You all know how much I love to cook (and bake). I can't ever remember a time when this wasn't true. When small, I used to climb up on a chair and watch my grandmother making Poor Soup (I'll post the recipe for that later) or red beans or breaded tomatoes. "How come you put that in there?" I'd ask, wondering at the giant scoop of bacon grease that went into just about every savory dish. "There's nothing like bacon grease for bringing out flavor," Grandma would say. I've thanked the Lord a hundred times that no one knew anything about cholesterol back then. I can only imagine what I would have missed.
Grandma was the one to teach me to cook. As she got older and I got tall enough to ignore the chair, more of the cooking duties fell to me. By the time rheumatoid arthritis had her firmly in its grip, all she'd have to say was, "Wouldn't scones be good today, Honey?" or "Boy, I've got a hankering for Rosettes," and off I'd go.
What I wouldn't give to hear about one of her hankerings just one more time.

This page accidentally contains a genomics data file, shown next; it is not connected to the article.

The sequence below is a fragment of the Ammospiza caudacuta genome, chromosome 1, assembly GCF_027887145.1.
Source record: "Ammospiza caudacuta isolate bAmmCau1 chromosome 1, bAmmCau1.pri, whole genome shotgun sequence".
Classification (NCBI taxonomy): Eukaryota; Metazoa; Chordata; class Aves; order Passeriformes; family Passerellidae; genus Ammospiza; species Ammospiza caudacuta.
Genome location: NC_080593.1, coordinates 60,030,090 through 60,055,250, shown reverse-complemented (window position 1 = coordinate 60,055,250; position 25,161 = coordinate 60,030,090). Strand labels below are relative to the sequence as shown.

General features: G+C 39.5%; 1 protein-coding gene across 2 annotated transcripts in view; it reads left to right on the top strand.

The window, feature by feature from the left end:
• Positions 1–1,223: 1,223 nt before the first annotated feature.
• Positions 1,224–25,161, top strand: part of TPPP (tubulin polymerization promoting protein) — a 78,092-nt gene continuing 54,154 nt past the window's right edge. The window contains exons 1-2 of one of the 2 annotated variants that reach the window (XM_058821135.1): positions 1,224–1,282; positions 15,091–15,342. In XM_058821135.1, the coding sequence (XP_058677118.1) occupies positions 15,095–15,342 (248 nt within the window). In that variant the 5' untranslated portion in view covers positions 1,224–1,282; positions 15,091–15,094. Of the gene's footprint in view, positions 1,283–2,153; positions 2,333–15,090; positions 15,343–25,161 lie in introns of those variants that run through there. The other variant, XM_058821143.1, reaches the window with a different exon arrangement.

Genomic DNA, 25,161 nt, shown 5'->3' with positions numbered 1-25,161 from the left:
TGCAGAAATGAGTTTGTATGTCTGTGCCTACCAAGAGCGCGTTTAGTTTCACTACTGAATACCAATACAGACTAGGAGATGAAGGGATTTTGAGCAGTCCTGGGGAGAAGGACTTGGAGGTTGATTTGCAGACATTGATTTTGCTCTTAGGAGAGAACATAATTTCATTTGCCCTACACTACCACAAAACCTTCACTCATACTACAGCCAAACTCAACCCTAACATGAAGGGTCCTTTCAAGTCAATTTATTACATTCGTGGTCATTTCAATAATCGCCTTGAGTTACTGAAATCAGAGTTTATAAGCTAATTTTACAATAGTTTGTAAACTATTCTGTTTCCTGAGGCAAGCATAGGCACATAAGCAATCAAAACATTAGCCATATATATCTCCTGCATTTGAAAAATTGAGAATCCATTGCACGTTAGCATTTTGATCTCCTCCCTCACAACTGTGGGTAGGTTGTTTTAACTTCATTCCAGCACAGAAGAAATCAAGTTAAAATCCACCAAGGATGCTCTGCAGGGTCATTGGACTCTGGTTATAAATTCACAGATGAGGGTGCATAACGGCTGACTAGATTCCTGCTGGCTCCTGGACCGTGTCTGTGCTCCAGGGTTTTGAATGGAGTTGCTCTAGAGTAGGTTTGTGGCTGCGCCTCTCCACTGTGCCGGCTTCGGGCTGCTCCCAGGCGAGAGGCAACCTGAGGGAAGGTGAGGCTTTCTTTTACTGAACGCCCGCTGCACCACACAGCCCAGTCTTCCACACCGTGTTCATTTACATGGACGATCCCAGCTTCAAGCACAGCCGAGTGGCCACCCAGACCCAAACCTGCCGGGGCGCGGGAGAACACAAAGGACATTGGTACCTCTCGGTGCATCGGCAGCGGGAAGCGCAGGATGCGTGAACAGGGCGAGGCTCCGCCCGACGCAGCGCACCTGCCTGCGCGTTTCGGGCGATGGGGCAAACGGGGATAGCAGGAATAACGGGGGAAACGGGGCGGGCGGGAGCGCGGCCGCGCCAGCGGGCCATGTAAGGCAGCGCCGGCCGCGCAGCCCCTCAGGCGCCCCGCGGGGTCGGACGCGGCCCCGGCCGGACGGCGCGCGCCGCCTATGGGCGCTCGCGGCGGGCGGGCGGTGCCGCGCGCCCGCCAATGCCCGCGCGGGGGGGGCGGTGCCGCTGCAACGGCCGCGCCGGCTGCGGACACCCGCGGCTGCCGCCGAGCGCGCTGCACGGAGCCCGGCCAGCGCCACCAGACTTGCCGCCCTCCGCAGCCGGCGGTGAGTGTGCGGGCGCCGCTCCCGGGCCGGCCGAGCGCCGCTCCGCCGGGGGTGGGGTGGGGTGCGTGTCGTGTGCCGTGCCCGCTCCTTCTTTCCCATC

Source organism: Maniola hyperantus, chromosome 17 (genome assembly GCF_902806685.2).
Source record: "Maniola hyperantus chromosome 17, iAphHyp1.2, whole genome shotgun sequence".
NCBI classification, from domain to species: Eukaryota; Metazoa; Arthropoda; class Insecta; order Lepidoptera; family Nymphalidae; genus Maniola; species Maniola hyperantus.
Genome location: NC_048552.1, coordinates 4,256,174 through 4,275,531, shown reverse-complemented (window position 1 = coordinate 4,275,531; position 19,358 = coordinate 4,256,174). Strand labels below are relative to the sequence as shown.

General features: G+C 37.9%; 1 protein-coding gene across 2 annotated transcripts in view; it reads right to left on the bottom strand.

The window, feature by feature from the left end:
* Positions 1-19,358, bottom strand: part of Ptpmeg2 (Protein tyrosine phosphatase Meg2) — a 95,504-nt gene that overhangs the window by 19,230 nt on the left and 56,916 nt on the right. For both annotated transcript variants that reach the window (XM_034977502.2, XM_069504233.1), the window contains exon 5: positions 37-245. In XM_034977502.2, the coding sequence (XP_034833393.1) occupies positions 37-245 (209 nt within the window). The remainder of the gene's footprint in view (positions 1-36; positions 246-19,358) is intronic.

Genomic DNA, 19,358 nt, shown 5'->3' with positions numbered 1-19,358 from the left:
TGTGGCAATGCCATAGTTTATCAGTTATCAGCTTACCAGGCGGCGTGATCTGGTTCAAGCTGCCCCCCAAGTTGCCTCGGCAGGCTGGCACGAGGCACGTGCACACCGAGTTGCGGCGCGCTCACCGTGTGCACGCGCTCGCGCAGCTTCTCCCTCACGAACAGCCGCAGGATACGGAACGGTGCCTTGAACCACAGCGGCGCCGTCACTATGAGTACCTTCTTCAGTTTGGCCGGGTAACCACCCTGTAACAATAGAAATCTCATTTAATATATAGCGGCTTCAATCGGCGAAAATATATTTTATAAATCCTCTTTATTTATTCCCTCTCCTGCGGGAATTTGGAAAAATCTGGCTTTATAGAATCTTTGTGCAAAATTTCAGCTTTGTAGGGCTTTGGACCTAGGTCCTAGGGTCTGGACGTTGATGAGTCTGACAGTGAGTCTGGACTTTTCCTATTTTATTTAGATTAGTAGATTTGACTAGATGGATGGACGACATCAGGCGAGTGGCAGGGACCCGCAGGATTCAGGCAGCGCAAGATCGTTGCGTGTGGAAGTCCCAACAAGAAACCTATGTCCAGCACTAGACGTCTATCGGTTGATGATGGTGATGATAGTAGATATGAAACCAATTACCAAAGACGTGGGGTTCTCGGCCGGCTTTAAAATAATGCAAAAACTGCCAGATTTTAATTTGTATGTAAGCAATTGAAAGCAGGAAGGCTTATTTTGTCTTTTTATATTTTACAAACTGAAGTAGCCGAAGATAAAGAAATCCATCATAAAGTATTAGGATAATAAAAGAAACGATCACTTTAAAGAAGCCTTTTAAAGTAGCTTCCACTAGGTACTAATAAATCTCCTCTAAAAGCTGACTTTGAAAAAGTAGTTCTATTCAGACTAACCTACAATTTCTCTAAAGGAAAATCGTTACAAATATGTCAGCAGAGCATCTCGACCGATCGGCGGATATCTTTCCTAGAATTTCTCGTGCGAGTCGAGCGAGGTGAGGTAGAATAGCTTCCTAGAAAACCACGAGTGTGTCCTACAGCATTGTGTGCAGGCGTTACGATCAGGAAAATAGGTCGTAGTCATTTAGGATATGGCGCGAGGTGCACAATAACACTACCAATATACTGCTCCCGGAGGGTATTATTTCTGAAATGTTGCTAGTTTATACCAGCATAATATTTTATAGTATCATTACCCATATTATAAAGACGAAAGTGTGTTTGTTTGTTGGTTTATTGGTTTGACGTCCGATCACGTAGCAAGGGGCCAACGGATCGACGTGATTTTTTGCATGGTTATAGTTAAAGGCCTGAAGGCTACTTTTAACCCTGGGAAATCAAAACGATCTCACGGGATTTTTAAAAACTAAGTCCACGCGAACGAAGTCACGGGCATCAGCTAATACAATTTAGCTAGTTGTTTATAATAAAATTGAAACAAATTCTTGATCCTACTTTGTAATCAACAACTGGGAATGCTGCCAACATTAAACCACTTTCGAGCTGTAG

Besides being grateful to Grandma for sharing her love of cooking with me, I'm also thankful that she taught me the most important of kitchen tips: Clean up as you go.
Doesn't that sound simple? And it really is, but for some reason, not everyone does it. If I could sit down with every young bride, every starting-out-new cook, this would be the one bit of advice I'd share (aside from a given: don't be afraid to deviate from a recipe. Experiment until it tastes good to you.).
If you don't already have this bit of wisdom tucked away in that brain of yours, start today. Go ahead and get the salt down to measure out a bit for your soup ... and then put it away. Pull the flour down from the cupboard. You can't make biscuits without it. But the second you've spooned that one and a half cups into your bowl, put the flour away. You might as well take a second to wipe up that light coat of dust you scattered in the process.
Clean up as you go. It works well with relationships, too.